Findings indicate that imbalances are to be found in serotonin and melatonin. Both help the body maintain a daily rhythm which is tied to the seasonal night-day cycle. Changes in these two hormones then change one’s rhythm and cause seasonal affective disorder. They can no longer adjust to seasonal changes in day length, which lastly leads to sleep, mood, and behavioral changes. It is possible that genetics can also predispose this condition.

Vitamin D

Deficits in vitamin D can increase problems because vitamin D is believed to promote serotonin activity. Vitamin D can be consumed through our diet, but the body also produces vitamin D when our skin is exposed to sunlight. Fewer amounts of daylight in the winter can then lead to people with SAD having lower vitamin D levels. Furthermore, serotonin activity will be slowed and decreased.

However, too much sunlight can also cause these imbalances, which would also explain why some people show SAD during spring and summer. But little is known about how and why they influence certain individuals.

Treatment for SAD

There are three main ways to treat seasonal affective disorder, and they are all linked to a significant improvement in seasonal depression.

  • Light therapy: You will sit in front of a light therapy box which emits very bright light for 20 or more minutes per day. You do it the first thing in the morning and will feel improvement within one to two weeks. Light therapy is usually continued throughout winter and begins in fall as a preventative method.
  • Antidepressant medication: Selective serotonin reuptake inhibitors (SSRIs) prolong time and increase the amount of serotonin in the synaptic gap. Therefore, more serotonin will be transmitted. Serotonin is linked to a better mood and overall well-being.
  • Talk therapy: The method of choice is cognitive behavior therapy. This type of therapy helps the patient identify and change their thinking and behavioral patterns. They practice new skills and become more empowered to face daily life.

It is also possible to do a combination of all. And in general, it is helpful to also try and do the best you can for your overall well-being. Approaches include regular exercise, healthy and balanced eating, creating a well-rounded sleeping pattern, and staying socially active.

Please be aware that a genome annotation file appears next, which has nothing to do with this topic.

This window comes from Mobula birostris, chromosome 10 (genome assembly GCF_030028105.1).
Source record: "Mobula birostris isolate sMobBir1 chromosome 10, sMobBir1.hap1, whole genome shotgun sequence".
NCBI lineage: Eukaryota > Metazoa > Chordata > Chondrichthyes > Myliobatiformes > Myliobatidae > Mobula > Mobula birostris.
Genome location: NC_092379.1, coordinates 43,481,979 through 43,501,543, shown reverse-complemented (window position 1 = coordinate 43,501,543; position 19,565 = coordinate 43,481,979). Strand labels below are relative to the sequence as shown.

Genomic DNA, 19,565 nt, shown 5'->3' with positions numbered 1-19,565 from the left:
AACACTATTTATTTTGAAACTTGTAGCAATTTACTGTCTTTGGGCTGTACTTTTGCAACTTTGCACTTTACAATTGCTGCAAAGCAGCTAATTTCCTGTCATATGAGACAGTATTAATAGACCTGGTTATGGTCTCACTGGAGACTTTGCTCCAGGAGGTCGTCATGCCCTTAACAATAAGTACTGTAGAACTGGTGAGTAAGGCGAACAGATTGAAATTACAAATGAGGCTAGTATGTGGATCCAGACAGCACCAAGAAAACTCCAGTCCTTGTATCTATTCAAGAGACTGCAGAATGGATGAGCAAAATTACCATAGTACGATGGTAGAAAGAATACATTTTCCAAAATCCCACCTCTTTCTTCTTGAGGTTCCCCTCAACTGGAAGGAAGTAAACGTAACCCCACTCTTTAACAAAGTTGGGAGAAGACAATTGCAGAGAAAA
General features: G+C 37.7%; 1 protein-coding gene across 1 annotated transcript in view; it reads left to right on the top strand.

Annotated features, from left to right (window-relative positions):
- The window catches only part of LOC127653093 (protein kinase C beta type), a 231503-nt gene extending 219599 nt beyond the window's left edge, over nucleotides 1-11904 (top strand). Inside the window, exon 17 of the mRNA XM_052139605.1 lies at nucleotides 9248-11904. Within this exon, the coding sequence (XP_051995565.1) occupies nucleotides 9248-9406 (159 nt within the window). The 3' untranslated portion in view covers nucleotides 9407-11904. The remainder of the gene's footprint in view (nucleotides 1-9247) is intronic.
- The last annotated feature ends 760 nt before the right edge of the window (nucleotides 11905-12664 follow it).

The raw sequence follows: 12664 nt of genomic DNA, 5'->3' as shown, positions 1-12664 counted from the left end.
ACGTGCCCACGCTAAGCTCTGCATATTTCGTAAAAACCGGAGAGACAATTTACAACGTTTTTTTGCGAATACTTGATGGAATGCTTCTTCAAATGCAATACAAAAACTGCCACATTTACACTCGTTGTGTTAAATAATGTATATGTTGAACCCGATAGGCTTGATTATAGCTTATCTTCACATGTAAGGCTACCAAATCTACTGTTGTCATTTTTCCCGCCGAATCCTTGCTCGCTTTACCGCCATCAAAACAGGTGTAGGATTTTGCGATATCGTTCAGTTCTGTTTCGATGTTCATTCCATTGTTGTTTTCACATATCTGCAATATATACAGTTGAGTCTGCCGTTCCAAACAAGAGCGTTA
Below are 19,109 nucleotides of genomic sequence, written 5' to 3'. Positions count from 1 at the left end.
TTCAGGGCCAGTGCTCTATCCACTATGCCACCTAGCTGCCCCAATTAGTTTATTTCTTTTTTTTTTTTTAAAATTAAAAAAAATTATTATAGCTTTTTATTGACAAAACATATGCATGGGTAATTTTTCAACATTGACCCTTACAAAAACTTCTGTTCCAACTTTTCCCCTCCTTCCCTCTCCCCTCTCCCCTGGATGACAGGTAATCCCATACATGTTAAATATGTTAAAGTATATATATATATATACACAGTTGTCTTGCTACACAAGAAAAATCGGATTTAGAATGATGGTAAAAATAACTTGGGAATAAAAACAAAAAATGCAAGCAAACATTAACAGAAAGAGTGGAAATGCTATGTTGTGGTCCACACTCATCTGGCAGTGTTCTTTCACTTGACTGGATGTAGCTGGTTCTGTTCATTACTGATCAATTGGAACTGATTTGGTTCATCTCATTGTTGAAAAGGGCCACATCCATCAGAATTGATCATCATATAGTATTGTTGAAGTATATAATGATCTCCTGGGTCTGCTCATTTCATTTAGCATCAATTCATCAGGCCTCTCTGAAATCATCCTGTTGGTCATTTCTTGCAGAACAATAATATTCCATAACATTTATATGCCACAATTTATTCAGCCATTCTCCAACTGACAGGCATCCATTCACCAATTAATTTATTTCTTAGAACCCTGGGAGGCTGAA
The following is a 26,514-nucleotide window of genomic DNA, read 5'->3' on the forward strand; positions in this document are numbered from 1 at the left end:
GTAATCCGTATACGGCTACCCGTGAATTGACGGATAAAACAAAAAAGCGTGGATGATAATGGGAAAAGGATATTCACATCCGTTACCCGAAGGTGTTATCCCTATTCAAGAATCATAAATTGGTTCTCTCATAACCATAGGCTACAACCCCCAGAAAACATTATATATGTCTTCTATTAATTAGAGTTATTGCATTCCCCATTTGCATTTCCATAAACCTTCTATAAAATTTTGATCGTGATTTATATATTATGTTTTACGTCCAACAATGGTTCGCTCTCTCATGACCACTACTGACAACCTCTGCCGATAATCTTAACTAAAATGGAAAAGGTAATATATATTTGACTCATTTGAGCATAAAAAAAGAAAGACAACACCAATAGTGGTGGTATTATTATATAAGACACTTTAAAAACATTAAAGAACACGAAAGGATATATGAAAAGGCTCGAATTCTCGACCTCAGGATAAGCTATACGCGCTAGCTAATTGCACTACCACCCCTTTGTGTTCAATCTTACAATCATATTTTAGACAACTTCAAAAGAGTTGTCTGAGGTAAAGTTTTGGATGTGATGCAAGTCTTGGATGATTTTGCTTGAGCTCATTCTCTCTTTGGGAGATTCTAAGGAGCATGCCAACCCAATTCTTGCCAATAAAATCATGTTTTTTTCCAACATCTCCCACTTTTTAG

Ways to help yourself

Three signs reading 'Don't give up', 'You're not alone', and 'You matter'
Credit: Dan Meyers / Unsplash

Talk to your doctor: As you know now, seasonal affective disorder is a form of depression. Seasonal depression needs a professional diagnosis. You need to see a doctor who can help you screen your symptoms.

Ready your mind: Make time for things and activities that lighten up your mood. It doesn’t matter what it is to you, reading a book, taking a walk, or simply listening to a good podcast.

Dawn simulators: Dawn simulators are alarm clocks which gradually increase their light intensity and wake you up just like the sun usually would.

Prioritize social activities: Long periods of isolation can have a long-term psychological effect on people and can increase symptoms of depression and PTSD, which is why you should always try and keep your social butterfly active.

Stick to a schedule: Going to sleep and waking up at regular times will expose you to light at predictable times and help maintain a normal circadian rhythm. Also, try and stick to your regular mealtime intervals.

Get active: Outdoor exercise is most helpful to alleviate SAD. However, if the weather conditions don’t allow any outdoor activity, try to break a sweat at home or, if possible, at a gym nearby. Remember: something is better than nothing.

Let light in: Keep your blinds open as long as possible and try to let your home be as naturally light as possible.

Try to avoid alcohol: Drinking can cause further depression and put you in a downward spiral. As soon as you start noticing a change in your drinking pattern, ask yourself “Why do I think I’m drinking more?”

Keep a journal: A journal can help you identify specific triggers. You can get negative feelings out of your system and look at them from a different perspective.

Seasonal affective disorder

Whether you are of the opinion that seasonal depression is a real disease or not, any condition which makes someone feel bad and depressed is worth treating. There are effective ways to help reduce symptoms and help you regain your usual mood. It is important to always listen to what your body is telling you, and whenever you feel the need, don’t ever be ashamed to consult a professional. Your mental health matters.

Feature image credit: Max Böhme / Unsplash